Usually with such hallucinations you start with a single tune which tends to be...I would say which is invariably something one heard in one's youth, in one's first 20 years. With a lot of the people I see it may be a hymn or a popular song, and then other things are added to it. One of my correspondents wrote to me about what he called his intracranial jukebox and how this had a repertoire of about 20 songs. He couldn't stop it, although he could switch...he learned to switch from one song to another, provided there was a sufficient similarity of rhythm or melody or theme. These things are unstoppable. This lady, her play list included the 'Battle Hymn of the Republic', Beethoven's 'Ode to Joy', the 'Drinking Song' from La Traviata, and what she called a really dreary version of 'We Three Kings of Orient Are'.
'One night', she continued, 'I heard a splendidly solemn rendition of 'Old Macdonald Had a Farm', followed by thunderous applause. At that moment I decided that as I was obviously completely bonkers I'd better get the matter looked into.' So she'd heard from some people that Lyme disease might have musical hallucinations. She'd head that people that take too much aspirin can have musical hallucination; she'd been taking a lot. So she had herself checked out.
In fact about three-quarters or more of the people with musical hallucinations are pretty deaf, and sometimes the hallucinations will come on with a further critical loss of hearing. It's as if when the auditory parts of the brain aren't getting sufficient input, sufficient nourishment, then they start to make an output of their own, and in particular to fish out and regurgitate musical memories.
It's interesting that it's only music that tends to come up here. Despite the thunderous applause there's usually not much in the way of noise and almost nothing in the way of voices. And when people get musical hallucinations they can be very frightened and very bewildered, partly because this is something uncontrollable and intrusive, but partly because the idea of hallucination and hearing things is associated in their mind, in the public mind and the medical mind, with psychosis and schizophrenia. Hearing music has none of the qualities of hearing voices. Voices are accusing, humiliating, seductive, whatever, they're addressed to one, they seem to have a feeling of agency. None of this applies to the musical hallucinations, this is always felt as something mechanical; the jukebox, the iPod or whatever.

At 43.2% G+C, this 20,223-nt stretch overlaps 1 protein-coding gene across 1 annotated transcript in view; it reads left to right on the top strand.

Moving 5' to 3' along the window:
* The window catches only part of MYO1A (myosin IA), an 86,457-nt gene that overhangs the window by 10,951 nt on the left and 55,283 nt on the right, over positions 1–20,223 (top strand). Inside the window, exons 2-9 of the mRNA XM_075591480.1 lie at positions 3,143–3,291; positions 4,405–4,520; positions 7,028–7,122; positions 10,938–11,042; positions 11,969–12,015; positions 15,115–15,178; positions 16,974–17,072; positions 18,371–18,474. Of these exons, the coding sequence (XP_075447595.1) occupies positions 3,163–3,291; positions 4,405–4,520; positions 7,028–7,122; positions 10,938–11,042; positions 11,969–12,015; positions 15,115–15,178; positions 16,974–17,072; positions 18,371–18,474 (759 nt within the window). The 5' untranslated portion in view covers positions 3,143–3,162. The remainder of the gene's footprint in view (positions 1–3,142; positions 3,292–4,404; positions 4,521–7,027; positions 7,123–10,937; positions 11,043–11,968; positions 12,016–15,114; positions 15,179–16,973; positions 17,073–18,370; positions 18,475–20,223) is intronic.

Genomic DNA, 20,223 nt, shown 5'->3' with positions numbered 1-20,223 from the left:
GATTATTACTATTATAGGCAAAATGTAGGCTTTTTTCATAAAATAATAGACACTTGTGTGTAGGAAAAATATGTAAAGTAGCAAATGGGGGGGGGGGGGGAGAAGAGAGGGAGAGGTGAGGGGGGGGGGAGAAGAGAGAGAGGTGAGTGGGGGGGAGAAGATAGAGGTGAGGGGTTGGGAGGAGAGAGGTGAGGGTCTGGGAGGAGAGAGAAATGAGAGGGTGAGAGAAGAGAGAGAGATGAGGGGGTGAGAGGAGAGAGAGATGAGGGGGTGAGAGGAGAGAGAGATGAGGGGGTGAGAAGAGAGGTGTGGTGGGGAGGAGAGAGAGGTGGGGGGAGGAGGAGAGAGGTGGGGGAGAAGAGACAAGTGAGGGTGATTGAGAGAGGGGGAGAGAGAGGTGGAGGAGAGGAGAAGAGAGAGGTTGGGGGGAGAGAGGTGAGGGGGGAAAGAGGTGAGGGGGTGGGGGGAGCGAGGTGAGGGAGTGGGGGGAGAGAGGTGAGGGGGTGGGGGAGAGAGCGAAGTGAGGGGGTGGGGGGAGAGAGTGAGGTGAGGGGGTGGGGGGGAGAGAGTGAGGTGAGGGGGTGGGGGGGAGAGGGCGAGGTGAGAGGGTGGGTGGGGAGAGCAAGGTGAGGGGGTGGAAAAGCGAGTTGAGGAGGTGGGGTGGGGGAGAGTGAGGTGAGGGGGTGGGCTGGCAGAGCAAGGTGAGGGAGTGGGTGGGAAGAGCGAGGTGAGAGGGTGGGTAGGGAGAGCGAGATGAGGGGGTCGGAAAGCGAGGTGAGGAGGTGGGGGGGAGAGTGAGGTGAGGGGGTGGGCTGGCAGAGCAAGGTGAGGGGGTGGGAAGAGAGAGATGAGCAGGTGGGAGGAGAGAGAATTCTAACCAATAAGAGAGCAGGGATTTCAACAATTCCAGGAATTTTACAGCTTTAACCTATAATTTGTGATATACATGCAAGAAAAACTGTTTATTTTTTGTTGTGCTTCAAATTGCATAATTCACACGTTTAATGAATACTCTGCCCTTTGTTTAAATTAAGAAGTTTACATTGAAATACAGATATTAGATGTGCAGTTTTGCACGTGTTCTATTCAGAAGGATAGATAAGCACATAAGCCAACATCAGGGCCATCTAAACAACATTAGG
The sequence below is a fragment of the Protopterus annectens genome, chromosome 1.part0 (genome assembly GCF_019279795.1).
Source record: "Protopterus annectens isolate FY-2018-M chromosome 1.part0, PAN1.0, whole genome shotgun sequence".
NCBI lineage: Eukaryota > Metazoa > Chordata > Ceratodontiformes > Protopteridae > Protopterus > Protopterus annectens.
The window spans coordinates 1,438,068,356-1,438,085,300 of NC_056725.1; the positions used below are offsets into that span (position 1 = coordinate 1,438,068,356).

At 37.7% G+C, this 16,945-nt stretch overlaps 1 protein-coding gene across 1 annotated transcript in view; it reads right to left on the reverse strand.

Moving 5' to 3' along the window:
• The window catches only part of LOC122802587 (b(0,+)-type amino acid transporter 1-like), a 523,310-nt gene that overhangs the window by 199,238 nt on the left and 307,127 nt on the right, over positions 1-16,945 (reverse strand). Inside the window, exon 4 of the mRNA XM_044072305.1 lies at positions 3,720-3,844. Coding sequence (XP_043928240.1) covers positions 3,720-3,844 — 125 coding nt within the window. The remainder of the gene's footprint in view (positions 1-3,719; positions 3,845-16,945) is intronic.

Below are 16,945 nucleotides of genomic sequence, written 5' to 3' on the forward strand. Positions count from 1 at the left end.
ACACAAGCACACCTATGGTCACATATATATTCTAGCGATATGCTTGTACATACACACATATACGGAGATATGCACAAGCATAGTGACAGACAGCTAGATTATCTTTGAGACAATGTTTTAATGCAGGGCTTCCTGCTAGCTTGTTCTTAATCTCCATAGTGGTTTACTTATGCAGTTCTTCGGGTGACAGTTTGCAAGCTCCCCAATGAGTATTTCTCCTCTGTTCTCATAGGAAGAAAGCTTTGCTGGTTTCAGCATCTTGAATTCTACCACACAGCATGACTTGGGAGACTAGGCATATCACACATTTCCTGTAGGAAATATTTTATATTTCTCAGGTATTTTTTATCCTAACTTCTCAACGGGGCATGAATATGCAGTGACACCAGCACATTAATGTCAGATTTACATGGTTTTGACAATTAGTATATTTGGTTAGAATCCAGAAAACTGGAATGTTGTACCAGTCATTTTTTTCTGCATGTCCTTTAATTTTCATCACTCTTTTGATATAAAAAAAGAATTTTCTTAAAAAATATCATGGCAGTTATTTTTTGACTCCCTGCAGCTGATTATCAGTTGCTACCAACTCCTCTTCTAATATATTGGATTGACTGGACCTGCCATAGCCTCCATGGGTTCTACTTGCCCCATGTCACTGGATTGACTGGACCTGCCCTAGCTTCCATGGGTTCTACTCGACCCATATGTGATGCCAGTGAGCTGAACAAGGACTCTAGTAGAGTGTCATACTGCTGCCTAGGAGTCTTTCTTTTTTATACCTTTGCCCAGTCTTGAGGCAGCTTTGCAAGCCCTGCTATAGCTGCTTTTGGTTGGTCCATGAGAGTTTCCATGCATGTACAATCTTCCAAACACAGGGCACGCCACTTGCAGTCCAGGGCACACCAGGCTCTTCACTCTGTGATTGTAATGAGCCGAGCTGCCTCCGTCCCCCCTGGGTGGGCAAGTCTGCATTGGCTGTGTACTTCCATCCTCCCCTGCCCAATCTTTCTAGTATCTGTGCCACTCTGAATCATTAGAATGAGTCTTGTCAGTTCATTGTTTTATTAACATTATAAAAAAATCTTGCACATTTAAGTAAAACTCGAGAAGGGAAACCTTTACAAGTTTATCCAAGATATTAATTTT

The music may be very much at odds with one's tastes. This came up very strongly with one patient I saw who told me rather angrily that his hallucinations were tonal and corny. I thought that was a very odd choice of adjectives. But he said his wife was an eminent composer of atonal music and his own tastes were for Schoenberg and others, and it was a very elitist taste generally. But what he heard first were what he called disgustingly sentimental German lullabies which dated from his early years growing up, he was born in Germany in the 1920s. And then, terrifyingly, he started to heard Nazi marching songs, and as a Jewish boy in Hamburg in the 1930s sort of fearful of being set on by the Hitler Jugend, these were very terrifying for him, although later they changed and after that he started to hear bits of Tchaikovsky's Fifth Symphony. This was not to his taste either, too noisy, emotional, rhapsodic.
You mustn't think that my practice consists entirely of charming and creative ladies of 70. Musical hallucinations can occur at younger ages. I saw one nine-year-old boy who, by his father's account, probably had these from the age of four when sometimes sitting at the back of the car he would block his ears and scream and ask his father to turn off the car radio when it wasn't on.
There is, by the way, an analogy there, something like 10% of people with significant visual impairment or blindness get visual hallucinations of a complex sort, and these, again, can be frightening and misunderstood as something psychotic. They're not. The brain has to keep active, and if it's not getting its right input—musical, auditory or visual—then it will generate one.
Once more, I am basically a storyteller, a listener and a storyteller and an observer, and what I observe and what I hear I want to give to my scientific colleagues so they can explain it and find out what's going on. My book has 29 sections and I've only made reference to about five or six of them. I'd be happy to make reference to the other 22; synaesthesia, absolute pitch, Williams syndrome, music savants, you say it, but I think at this point I shall solicit your questions. Thank you.